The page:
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May 22, 2024 - last updated
GenAI For Practitioners

How to build LLM-based phone assistants with OpenAI, Twilio, & Aporia

With the release of Large Language Models (LLMs), like GPT-4 and Llama, voice assistants have become more capable and accurate at performing complex tasks. Developers can use APIs to build a custom voice assistant experience for almost any use case.

Alon Gubkin
Alon Gubkin

Alon is the CTO of Aporia.

8 min read Apr 04, 2024

From setting reminders, playing music, and controlling smart home devices, LLM-based voice assistants like Siri, Alexa, and Google Assistant have integrated seamlessly into our daily lives over the last decade. Their popularity, usage, and consumer adoption are increasing rapidly.

In the US alone, the number of voice assistant users is expected to reach 157.1 million by 2026, compared to 142 million in 2022, with global estimates reaching 8.4 billion units in 2024. 

With the release of Large Language Models (LLMs), like GPT-4 and Llama, voice assistants have become more capable and accurate at performing complex tasks. Developers can use APIs to build a custom voice assistant experience for almost any use case.

In this article, we will show you how to: 

  • Build a phone assistant using GPT-3.5 Turbo LLM from OpenAI API
  • Handle user-assistant conversations using Twilio.
  • Mitigate AI hallucinations in real time with Aporia.  

Code setup & phone assistant architecture overview

You can also follow along with the code setup on the YouTube tutorial here. To follow this step-by-step tutorial, you need a basic understanding of the following code components:

  • Hono library: Hono is a small and super fast web framework for building full-stack applications, web APIs, edge applications, etc. It is written in Typescript and works with a range of runtime servers. We will use an empty HTTP server using Node.js.
  • Twilio phone number: When someone calls your Twilio phone number, it will send an HTTP request to the server. You can buy a phone number using Twilio Console. Then configure the phone number to the server where your application is hosted.
  • Twilio API: Twilio provides APIs to build Programmable Voice applications. We’ll use its TwiML XML instruction set or tags to set up responses for incoming calls.
  • OpenAI API: OpenAI provides many text processing and generation capabilities using its API. We’ll use its Chat Completions API to generate a conversation between the user and the assistant.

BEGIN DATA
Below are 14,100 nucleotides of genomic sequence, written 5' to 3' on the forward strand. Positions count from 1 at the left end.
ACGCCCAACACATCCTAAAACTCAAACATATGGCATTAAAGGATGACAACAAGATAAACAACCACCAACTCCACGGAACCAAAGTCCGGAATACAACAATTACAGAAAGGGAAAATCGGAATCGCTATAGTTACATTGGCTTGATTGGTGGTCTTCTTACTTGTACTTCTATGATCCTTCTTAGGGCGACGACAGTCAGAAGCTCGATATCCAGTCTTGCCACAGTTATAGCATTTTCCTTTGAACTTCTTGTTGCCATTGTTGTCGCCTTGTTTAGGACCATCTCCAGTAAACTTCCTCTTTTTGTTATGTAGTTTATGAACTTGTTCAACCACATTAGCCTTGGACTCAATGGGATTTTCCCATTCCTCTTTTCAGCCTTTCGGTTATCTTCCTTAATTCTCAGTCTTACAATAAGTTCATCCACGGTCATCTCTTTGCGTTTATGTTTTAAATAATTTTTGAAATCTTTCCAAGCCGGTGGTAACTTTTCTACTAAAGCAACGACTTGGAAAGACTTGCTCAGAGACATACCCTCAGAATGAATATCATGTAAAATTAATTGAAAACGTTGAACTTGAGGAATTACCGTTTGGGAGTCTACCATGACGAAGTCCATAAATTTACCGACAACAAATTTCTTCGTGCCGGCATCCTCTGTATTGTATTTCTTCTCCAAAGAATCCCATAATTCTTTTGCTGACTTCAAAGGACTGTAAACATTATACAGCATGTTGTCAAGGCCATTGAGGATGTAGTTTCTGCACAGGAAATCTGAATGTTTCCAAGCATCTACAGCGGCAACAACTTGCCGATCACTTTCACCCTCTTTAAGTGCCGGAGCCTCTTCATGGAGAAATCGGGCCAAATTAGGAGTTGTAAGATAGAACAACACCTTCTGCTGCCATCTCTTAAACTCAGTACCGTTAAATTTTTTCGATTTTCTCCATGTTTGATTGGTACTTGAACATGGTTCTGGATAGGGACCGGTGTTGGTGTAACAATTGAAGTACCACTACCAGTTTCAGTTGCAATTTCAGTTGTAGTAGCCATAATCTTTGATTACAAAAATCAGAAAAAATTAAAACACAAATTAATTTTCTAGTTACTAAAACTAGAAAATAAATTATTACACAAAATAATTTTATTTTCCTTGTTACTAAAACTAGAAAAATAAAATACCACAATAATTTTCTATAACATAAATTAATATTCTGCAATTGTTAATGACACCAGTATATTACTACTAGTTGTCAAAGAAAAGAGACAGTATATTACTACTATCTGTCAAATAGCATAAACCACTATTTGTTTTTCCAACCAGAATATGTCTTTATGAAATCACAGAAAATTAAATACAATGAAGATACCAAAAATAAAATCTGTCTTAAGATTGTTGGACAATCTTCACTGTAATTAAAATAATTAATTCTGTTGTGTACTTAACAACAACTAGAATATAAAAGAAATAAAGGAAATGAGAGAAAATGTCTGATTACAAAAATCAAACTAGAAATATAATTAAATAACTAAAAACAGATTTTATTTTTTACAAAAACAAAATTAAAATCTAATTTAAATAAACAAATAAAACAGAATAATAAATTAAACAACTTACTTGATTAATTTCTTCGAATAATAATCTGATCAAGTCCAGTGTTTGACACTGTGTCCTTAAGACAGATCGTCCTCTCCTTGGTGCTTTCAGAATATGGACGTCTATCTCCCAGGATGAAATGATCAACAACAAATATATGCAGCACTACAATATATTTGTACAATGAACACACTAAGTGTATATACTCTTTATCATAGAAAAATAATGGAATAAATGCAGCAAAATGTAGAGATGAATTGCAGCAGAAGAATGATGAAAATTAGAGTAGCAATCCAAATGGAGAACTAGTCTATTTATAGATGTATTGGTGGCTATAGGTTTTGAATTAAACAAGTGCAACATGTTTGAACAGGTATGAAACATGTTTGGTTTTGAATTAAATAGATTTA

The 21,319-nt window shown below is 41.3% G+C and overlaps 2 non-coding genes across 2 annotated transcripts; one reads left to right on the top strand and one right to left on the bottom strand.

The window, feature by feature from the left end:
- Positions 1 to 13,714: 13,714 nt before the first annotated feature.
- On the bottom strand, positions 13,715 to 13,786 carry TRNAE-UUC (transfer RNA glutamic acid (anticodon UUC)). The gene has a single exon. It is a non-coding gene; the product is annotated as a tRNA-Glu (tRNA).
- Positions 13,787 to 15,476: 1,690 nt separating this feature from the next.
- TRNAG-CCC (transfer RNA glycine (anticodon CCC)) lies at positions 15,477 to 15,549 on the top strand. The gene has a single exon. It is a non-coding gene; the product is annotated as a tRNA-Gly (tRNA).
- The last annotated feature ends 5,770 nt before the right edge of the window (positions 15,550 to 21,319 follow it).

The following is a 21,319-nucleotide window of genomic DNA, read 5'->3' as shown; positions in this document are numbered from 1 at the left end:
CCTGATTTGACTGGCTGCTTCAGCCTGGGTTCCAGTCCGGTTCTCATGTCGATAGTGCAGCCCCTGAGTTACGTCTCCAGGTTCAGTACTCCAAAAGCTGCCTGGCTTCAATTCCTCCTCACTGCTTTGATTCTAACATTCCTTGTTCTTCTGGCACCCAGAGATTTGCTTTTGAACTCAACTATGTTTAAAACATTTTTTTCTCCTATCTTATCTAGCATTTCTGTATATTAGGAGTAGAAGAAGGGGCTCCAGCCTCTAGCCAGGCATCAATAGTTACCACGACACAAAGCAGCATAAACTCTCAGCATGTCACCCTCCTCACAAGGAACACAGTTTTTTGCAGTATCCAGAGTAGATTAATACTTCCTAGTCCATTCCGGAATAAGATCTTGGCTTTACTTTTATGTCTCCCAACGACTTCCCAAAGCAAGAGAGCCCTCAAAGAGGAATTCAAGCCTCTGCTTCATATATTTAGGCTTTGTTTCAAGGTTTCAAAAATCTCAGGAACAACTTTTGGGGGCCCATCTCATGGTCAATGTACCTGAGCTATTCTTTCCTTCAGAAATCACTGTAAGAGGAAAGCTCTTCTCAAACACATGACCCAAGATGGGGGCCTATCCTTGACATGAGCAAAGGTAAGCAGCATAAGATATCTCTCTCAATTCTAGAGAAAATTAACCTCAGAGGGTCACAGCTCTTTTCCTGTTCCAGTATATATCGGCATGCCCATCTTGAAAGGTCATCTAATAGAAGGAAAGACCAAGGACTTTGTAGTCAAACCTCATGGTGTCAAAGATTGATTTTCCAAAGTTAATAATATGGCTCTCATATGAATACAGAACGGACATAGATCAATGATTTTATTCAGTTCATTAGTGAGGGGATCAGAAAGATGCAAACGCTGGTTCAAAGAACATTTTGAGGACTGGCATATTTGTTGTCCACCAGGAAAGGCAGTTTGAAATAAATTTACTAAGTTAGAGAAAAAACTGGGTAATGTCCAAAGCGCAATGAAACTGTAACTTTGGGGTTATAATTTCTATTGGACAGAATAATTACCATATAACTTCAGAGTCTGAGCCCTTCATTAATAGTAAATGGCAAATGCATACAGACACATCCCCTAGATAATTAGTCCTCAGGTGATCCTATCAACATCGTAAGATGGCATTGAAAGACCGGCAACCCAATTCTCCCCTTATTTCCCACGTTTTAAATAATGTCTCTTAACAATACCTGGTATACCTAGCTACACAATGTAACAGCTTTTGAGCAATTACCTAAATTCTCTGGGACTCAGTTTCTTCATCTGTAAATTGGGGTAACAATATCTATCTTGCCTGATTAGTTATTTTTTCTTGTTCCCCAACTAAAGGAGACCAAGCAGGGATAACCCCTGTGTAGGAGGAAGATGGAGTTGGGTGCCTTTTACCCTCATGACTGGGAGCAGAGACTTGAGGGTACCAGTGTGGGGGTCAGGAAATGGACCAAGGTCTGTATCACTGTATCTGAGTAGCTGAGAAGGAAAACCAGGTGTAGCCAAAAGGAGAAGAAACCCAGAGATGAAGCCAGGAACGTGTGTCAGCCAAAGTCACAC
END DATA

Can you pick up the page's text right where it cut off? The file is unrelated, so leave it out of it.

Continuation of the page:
• ngrok: It is a secure application delivery platform. We will use it to tunnel the HTTP server to the internet.
  • Aporia API: Aporia provides APIs to control AI chatbot and assistant performance. Here, we’ll use its Guardrails solution to mitigate LLM hallucinations in real time. 
Overview of a basic phone assistant architecture using Twilio and OpenAI

Step-by-step guide to build an AI phone assistant

1. Implement post API for incoming calls.

Set Up a Basic Call Response

When someone calls your Twilio number, the server receives a POST HTTP request for the /incoming-call API.

Let’s implement the /incoming-call API to return a basic Twilio response. In the code snippet below, we are using the VoiceResponse() method from TwiML to format a simple say() response: “Hello, how are you?” and return it as XML for the incoming call.

app.post('/incoming-call', (c) => {
 const voiceResponse = new twiml.VoiceResponse()
 voiceResponse.say(“Hello, how are you?”)


 c.header("Content-Type", "application/xml")
 return c.body(voiceResponse.toString())
})

Now, start your server and call the number. You will hear the set response.

Speech detection & transcription – Listen to the user

Now, start listening to the user sentences using TwiML’s gather() method. It takes a few arguments, like: 

  • input: such as speech or dtmf 
  • speechTimeout: to detect when the user takes a pause in speech 
  • speechModel: to determine the type of speech that Twilio will transcribe to text. 
  • action: determines the next API call (/respond in this case) after the transcription is complete. 

Add the following code snippet to your /incoming-call API after the say() method.

 voiceResponse.gather({
   input: ["speech"],
   speechTimeout: "auto",
   speechModel: 'experimental_conversations',
   enhanced: true,
   action: '/respond',
 })

2. Implement API endpoint/respond

Twilio will pass the result of the speech recognition model to this HTTP request. First, collect the speech recognition result in an HTTP form data object. Use OpenAI API to start a conversation based on the user’s collected response. For that, you need to import the OpenAI library and initialize a new OpenAI instance with the API key to use its Chat Completion API.

When the user says something, the OpenAI Chat Completion API will generate a response using the GPT-3.5 Turbo model. We’ll then pass this response back to the user using the Twilio say() method and redirect the user to /incoming-call API to continue the conversation.

The code snippet below demonstrates this process. 

app.post('/respond', async (c) => {
 const formData = await c.req.formData()
 const voiceInput = formData.get("SpeechResult")?.toString()!


 const chatCompletion = await openai.chat.completions.create({
   model: "gpt-3.5-turbo",
   messages: [
       { role: "user", content: voiceInput }
   ],
   temperature: 0,
 })


 const assistantResponse = chatCompletion.choices[0].message.content